Doctors Flee For Their Lives After New Ebola Clinic Attack

Assailants set fire to an Ebola treatment center run by Doctors Without Borders in Katwa, a rural suburb in Democratic Republic of the Congo, on February 25.
Screenshot:, Lauris Bonnaud/Reuters

“When I send my teams I need to be sure that they are going to come back alive.”

NPR – The aid group Doctors without Borders is suspending its work in the epicenter of the Ebola outbreak in the Democratic Republic of Congo.

The move comes after two separate attacks on its treatment centers there. The organization says, at best, it will be weeks before it returns.

“When I send my teams I need to be sure that they are going to come back alive,” says Emmanuelle Massart, the on-the-ground emergency coordinator for Doctors Without Borders in the region. “The attacks were really, really violent.”

The first took place last Sunday night.

“It started around ten o’clock,” says Massart.

Somewhere between 20 to 100 men converged on the group’s treatment center in a rural suburb called Katwa.

“They started to throw stones. And then they started to put part of the center on fire – where we had all the logistical and water and sanitation equipment. And then … the triage center and the cars.”

After about 15 minutes the attackers scattered. But the center was already in ruins.

The next attack was on Wednesday night — at a treatment center seven miles away, in a city called Butembo. This time the assailants were even more brazen.

“They used a car to ram the gate,” says Massart. “There were men inside. They divide in different teams. They start to destroy things. They start shooting. So the police arrive and they start shooting at each other.”

The gun battle lasted about 30 minutes. One officer was killed.

At the time, there were several dozen patients at the center who were suspected or confirmed to have Ebola. Many of them just picked up and ran.

Massart arrived on the scene soon after and says everyone was traumatized … Read more. 


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Arsonists attack Ebola clinics as climate of distrust grows

| The Guardian – A second clinic serving patients affected by the escalating Ebola outbreak in the Congo has been set alight.

Seven months since the start of the outbreak, which has claimed 548 lives, experts warned that the virus is still not under control and said suspicion of agencies is severely undermining Ebola services.

Médecins Sans Frontières [Doctors Without Borders], which runs treatment centers in Katwa and Butembo that were attacked, and is one of the agencies leading the wider Ebola response, said key partners needed to reconsider their approach.

“Within the response, and ourselves, MSF, we need to think what more we could have done, because right now it’s clear that we do not have enough trust within the community,” said Pierre Van Heddegem, project coordinator of the Ebola response in Katwa, adding that all agencies needed to engage in greater consultation with communities.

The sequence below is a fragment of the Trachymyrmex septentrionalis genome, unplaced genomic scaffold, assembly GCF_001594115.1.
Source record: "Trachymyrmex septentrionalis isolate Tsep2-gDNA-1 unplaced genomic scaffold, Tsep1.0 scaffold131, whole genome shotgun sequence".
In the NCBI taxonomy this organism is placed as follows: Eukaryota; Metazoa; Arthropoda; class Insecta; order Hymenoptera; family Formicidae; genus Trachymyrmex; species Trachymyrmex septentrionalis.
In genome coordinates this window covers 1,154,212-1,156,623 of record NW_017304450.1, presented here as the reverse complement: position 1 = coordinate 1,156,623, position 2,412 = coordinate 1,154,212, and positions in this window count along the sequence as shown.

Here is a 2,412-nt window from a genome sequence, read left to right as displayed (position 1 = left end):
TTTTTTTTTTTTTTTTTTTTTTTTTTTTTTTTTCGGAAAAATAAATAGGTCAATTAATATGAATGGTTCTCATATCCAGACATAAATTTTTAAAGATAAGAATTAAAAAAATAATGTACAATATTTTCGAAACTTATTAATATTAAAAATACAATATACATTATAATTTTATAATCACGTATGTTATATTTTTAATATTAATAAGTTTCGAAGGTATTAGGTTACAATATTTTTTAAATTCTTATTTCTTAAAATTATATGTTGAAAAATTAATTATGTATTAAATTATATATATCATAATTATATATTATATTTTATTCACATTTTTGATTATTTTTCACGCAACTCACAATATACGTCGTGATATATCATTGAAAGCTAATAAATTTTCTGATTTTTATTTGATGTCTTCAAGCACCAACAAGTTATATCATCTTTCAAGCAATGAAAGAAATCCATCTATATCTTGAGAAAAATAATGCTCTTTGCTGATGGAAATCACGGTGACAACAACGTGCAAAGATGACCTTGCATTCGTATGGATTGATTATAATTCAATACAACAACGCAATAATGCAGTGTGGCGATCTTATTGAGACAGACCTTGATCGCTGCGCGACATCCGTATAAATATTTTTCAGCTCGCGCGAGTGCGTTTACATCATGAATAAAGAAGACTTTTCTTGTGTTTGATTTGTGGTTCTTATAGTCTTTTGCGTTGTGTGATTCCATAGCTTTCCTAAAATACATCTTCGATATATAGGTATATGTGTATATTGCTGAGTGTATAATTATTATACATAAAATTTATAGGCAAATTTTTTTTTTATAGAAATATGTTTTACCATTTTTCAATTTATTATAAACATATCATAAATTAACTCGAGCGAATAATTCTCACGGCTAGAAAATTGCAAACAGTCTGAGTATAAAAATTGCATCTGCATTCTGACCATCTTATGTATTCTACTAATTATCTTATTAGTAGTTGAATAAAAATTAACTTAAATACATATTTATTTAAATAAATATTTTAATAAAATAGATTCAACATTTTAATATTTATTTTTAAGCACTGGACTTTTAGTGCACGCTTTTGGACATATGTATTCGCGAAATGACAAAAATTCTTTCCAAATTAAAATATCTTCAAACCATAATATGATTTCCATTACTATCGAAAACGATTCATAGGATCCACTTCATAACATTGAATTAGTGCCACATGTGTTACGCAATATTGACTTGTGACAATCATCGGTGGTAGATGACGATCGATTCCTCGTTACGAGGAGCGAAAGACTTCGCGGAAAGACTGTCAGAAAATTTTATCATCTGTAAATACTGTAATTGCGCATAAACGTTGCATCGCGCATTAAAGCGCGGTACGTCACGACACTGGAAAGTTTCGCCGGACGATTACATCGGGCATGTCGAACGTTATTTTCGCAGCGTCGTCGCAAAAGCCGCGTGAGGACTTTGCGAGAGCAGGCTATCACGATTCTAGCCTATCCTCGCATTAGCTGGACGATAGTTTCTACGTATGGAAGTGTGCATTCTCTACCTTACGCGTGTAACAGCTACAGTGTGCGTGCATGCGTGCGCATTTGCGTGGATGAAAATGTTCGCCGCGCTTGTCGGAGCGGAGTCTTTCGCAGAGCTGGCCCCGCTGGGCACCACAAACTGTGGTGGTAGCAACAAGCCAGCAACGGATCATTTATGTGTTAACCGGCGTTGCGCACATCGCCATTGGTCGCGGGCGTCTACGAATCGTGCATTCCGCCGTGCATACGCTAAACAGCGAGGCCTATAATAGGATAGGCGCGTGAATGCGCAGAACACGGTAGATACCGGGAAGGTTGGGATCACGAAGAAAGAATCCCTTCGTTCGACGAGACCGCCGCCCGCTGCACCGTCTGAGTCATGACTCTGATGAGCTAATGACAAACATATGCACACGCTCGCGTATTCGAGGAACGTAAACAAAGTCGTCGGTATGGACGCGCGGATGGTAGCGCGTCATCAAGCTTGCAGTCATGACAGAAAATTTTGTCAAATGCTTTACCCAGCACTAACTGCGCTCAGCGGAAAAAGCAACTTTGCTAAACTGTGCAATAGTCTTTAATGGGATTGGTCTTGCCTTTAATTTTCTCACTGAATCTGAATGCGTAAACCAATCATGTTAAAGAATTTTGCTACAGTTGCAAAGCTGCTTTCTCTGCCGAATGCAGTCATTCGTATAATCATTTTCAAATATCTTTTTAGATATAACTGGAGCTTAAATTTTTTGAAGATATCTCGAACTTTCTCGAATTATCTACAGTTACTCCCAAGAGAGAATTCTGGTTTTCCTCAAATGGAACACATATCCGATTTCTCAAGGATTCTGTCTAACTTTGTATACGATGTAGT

“In some neighborhoods, you have to go back to square one, sit down, listen to people and not impose our views of how it [the response] should be organized,” said Van Heddegem.

An Ebola treatment center in Butembo, North Kivu province, was torched on Wednesday, the second attack on a clinic in a week. MSF was earlier forced to close one of its treatment centers in Katwa, also in North Kivu province, after it was attacked on Sunday night. Medical wards and equipment were destroyed.

On Tuesday, Tedros Adhanom Ghebreyesus, the World Health Organization’s director general, described the outbreak as unprecedented. “There has never been an Ebola outbreak in these conditions, with such a highly mobile population and with many gaps in the health system,” he said. Read more. 

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Ebola cases in Congo expected to double amid fears outbreak could cross borders

The Guardian – The number of Ebola cases recorded each day in the Democratic Republic of the Congo is expected to more than double, with concern mounting that uncertainty over how the virus is being transmitted could result in it spreading to neighboring countries.

On Thursday, the World Health Organization (WHO) reiterated its warning that there is a very high risk of the outbreak spreading not only across DRC but also to Uganda, Rwanda and even South Sudan.

The heightened danger of transmission is due to extensive travel between the affected areas.

Efforts to contain the DRC outbreak were hampered after violence related to December’s elections halted prevention work.

About 30 health facilities were targeted by protesters in Beni, while efforts to trace anyone who has had contact with the virus were partially suspended due to security concerns.

From October to December, six cases were recorded daily across all affected areas in the east, but numbers are increasing, said Jean-Philippe Marcoux, Mercy Corps’ country director for DRC.

“Now it’s doubling – it’s very possible that it can double again,” said Marcoux. “If we don’t significantly increase the resources, it will keep increasing. It will spread progressively to other health areas and it will be there for a long time.”

Two health centers supported by Mercy Corps are being rebuilt after they were burned to the ground by protesters over the Christmas period. Protesters were angry at a decision to postpone the presidential election in some areas of the country. Read more.



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